|A vervet monkey. Photo from Wikipedia.|
Alarm calls were broadcasted in different amplitudes to mimic natural alarm calls. In succession from loudest to lowest amplitudes are alarm calls for leopard, eagle and snake. Subsequently, leopard calls have the lowest pitch while snake calls have the highest pitch. To control for the possible effects of amplitude, the researchers broadcasted alarm calls that do not differ significantly in the amplitudes for all three predators.
|Table from Seyfarth et al. (1980). Click on illustration for its original size.|
Second, each alarm calls seem to elicit a distinct response from the subjects. Remember the trials were done when the subjects were on the ground and on the trees? When subjects were on ground, leopard calls were more likely to make them run up into the trees and eagle calls made them look up and run into cover (bushes) Snake calls made them look down. When subjects were on the trees, leopard calls were more likely to make them run higher in trees and to look down. Eagle calls made them look up and sometimes run out of trees. Snake calls made them look down.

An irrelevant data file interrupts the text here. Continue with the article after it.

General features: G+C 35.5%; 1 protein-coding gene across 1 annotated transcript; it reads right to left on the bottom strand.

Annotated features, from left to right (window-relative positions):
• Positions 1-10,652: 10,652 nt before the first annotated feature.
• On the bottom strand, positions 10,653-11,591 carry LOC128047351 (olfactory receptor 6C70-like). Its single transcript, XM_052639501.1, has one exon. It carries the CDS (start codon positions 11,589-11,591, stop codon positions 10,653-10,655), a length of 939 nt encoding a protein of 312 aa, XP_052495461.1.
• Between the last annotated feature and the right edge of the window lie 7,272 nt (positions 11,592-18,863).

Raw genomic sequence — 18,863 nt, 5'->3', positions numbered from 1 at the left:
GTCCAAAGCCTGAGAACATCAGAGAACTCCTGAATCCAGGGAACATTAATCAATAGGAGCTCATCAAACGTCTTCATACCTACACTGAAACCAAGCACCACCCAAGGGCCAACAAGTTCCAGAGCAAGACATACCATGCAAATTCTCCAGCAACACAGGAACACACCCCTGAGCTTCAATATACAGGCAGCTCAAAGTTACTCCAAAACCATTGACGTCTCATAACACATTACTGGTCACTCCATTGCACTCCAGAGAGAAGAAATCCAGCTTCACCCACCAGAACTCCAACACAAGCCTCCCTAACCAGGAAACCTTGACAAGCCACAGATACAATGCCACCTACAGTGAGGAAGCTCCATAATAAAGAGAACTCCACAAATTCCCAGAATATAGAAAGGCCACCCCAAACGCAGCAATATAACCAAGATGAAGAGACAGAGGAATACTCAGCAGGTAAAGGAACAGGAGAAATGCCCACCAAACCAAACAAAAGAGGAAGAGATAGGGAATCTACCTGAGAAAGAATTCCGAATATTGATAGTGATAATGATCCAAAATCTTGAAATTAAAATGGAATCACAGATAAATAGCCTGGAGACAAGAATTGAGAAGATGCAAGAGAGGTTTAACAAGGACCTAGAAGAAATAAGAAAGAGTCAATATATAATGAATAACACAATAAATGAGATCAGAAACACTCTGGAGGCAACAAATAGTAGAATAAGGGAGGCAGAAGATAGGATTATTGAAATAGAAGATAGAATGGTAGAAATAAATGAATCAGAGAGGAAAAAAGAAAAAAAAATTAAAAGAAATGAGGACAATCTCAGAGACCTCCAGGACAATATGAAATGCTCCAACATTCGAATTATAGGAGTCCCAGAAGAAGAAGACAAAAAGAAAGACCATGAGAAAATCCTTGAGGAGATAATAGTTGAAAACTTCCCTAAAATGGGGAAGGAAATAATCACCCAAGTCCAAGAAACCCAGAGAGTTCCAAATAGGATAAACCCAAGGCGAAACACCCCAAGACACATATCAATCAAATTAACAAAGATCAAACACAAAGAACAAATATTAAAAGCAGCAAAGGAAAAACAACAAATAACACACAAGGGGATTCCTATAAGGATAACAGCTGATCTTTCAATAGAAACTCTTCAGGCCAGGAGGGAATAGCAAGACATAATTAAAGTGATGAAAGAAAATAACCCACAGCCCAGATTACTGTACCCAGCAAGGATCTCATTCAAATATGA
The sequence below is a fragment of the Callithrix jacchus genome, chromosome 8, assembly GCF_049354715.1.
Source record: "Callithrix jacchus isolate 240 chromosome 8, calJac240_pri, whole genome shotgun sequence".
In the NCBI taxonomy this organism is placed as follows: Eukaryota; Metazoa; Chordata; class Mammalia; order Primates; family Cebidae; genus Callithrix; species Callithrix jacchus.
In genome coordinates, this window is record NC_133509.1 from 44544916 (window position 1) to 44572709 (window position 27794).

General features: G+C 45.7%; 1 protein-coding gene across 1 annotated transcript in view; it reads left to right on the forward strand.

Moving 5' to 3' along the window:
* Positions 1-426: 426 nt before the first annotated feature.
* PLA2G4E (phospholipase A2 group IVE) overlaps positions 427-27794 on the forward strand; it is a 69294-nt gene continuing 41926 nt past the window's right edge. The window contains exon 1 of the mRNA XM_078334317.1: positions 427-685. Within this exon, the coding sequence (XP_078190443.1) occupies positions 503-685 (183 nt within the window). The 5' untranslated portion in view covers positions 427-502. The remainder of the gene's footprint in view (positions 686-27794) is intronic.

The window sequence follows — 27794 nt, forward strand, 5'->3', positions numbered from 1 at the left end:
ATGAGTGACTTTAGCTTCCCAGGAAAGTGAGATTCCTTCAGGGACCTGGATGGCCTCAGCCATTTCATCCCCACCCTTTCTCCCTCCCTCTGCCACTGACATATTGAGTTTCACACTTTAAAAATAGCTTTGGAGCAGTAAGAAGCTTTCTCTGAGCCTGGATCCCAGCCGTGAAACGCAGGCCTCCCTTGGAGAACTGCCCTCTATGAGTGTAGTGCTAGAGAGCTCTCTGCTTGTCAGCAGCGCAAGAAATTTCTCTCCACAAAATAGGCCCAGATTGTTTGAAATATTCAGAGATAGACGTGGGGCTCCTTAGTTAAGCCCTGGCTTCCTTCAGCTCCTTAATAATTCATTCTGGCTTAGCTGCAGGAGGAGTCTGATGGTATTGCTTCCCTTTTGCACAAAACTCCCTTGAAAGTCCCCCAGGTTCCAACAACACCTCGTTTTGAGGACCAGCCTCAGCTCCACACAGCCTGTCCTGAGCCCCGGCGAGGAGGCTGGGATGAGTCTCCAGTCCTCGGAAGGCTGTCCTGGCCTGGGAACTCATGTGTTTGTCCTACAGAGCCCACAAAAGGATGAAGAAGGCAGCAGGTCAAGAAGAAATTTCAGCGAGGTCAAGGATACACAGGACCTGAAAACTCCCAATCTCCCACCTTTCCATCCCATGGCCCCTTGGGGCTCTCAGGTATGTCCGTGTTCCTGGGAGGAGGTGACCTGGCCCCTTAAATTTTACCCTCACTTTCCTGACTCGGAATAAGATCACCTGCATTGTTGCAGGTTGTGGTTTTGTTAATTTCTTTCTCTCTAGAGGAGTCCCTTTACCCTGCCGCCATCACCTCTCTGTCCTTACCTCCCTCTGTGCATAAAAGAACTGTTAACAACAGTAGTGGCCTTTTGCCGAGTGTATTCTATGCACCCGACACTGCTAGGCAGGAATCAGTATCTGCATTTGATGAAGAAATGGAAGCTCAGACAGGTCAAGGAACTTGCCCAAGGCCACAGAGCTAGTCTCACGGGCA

From the results, Seyfarth et al. (1980) posit that vervet monkey alarm calls alone do elicit different responses. It's hard to tease out whether these alarm calls symbolize the predator "leopard" or a command "run up tree". However, we can postulate that these alarm calls are rudimentary semantic signals used to warn other conspecific of impending danger. For those that are not familiar with semantics, it refers to the meaning of a symbol, sign, word or phrase. In this case, vervet monkey alarm calls are semantic signals because it conveys a specific meaning.
Here's an interesting video by Robert Seyfarth summarizing his research with the vervet monkeys.
Seyfarth, RM. Cheney, DL. Marler, P. 1980. Monkey responses to Three Different Alarm Calls: Evidence of Predator Classification and Semantic Communication. Science 210(4471): 801-803.